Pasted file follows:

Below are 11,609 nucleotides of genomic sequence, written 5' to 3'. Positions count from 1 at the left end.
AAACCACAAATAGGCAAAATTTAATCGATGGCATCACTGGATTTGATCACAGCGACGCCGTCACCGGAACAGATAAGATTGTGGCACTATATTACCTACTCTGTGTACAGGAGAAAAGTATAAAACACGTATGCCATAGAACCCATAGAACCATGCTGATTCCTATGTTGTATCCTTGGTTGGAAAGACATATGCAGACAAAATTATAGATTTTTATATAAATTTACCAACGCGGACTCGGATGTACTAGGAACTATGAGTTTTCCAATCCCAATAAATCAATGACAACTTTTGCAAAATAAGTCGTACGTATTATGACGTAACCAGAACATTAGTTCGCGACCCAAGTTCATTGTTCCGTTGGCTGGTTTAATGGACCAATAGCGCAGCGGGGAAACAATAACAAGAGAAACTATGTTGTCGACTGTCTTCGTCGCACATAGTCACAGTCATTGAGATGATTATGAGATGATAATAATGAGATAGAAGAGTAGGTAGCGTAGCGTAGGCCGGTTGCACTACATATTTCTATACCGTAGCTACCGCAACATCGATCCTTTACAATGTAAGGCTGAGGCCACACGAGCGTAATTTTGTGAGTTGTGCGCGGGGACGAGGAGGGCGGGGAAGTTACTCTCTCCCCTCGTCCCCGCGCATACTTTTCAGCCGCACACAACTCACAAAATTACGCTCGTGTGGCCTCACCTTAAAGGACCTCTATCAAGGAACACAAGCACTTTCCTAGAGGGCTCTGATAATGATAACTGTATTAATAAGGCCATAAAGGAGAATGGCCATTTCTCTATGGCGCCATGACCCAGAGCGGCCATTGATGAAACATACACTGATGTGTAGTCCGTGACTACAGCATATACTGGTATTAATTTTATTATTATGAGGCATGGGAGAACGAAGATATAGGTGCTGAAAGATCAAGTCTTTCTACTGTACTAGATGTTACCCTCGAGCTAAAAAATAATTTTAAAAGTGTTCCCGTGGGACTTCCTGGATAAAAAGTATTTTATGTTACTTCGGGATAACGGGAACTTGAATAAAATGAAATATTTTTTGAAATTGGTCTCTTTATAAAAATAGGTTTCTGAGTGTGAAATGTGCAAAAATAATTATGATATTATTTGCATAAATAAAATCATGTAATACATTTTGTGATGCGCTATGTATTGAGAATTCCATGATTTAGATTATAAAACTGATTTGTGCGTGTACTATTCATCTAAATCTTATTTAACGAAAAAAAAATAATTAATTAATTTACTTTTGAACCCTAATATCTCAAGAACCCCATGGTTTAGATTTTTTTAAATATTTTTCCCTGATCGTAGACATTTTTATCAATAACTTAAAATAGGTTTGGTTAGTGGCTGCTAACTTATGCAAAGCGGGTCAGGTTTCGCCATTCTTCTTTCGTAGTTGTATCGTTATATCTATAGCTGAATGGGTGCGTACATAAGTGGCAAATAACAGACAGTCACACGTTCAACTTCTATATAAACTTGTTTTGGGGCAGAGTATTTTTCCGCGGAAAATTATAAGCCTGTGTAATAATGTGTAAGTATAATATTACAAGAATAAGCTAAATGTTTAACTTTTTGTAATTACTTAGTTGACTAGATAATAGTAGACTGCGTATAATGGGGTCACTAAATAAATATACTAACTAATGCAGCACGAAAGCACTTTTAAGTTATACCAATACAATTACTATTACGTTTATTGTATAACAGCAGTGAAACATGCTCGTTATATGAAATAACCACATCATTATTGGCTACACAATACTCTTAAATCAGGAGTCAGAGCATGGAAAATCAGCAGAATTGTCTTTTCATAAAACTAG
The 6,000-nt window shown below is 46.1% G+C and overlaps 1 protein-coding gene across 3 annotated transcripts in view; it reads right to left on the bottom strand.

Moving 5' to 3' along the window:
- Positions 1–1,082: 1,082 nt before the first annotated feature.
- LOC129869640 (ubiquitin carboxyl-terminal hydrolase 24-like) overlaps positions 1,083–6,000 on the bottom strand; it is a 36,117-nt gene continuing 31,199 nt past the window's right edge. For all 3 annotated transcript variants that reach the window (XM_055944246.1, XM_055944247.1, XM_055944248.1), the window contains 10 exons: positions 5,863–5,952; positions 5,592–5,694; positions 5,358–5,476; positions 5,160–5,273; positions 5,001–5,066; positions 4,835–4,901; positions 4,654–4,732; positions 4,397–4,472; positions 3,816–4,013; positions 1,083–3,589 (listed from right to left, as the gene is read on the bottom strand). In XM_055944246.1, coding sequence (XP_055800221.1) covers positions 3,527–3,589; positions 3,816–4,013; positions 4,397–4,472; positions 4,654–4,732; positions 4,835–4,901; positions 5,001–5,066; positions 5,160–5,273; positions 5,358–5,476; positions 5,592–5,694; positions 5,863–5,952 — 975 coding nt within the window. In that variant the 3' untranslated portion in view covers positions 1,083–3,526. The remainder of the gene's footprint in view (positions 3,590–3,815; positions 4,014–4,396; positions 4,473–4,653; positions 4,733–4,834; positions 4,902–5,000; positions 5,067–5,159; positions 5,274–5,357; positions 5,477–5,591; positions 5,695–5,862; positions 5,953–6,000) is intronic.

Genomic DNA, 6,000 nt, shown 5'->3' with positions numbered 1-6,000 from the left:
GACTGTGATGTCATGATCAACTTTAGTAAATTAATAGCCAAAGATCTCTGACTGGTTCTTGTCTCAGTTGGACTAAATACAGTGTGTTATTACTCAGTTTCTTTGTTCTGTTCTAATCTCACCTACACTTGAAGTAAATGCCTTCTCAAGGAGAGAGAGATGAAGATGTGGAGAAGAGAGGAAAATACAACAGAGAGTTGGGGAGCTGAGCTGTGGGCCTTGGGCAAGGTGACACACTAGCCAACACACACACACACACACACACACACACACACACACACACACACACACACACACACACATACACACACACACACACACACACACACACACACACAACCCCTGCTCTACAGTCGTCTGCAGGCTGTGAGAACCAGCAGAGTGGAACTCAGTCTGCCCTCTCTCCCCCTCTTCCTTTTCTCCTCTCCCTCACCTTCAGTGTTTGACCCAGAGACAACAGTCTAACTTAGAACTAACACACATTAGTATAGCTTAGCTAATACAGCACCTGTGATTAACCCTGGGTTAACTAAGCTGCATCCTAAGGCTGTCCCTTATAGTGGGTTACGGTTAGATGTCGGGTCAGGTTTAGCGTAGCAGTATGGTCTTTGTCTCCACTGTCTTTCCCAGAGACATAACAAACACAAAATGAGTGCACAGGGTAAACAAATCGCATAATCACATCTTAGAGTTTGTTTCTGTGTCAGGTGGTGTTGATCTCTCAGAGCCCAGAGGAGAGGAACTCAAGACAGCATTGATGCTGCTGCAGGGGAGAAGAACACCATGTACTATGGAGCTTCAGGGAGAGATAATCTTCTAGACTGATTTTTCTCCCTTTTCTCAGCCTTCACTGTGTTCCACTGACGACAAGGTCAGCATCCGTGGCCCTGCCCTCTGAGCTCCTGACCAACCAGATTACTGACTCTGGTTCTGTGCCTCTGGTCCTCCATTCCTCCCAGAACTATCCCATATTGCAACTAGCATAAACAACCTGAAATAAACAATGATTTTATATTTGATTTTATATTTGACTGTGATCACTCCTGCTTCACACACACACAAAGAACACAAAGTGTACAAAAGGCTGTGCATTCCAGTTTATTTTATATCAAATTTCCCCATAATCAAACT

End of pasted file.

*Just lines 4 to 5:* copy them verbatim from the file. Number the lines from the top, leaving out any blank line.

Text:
Moving 5' to 3' along the window:
- Positions 1–1,082: 1,082 nt before the first annotated feature.